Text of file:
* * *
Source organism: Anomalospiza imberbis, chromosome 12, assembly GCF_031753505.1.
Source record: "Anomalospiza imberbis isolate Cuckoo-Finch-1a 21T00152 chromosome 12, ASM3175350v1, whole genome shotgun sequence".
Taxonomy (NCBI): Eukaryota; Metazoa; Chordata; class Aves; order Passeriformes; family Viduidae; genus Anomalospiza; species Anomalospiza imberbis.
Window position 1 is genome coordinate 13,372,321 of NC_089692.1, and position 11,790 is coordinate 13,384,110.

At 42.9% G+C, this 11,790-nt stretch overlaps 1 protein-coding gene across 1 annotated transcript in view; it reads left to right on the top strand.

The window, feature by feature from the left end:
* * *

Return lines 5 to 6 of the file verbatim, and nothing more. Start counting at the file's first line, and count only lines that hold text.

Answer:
At 42.9% G+C, this 11,790-nt stretch overlaps 1 protein-coding gene across 1 annotated transcript in view; it reads left to right on the top strand.

The window, feature by feature from the left end: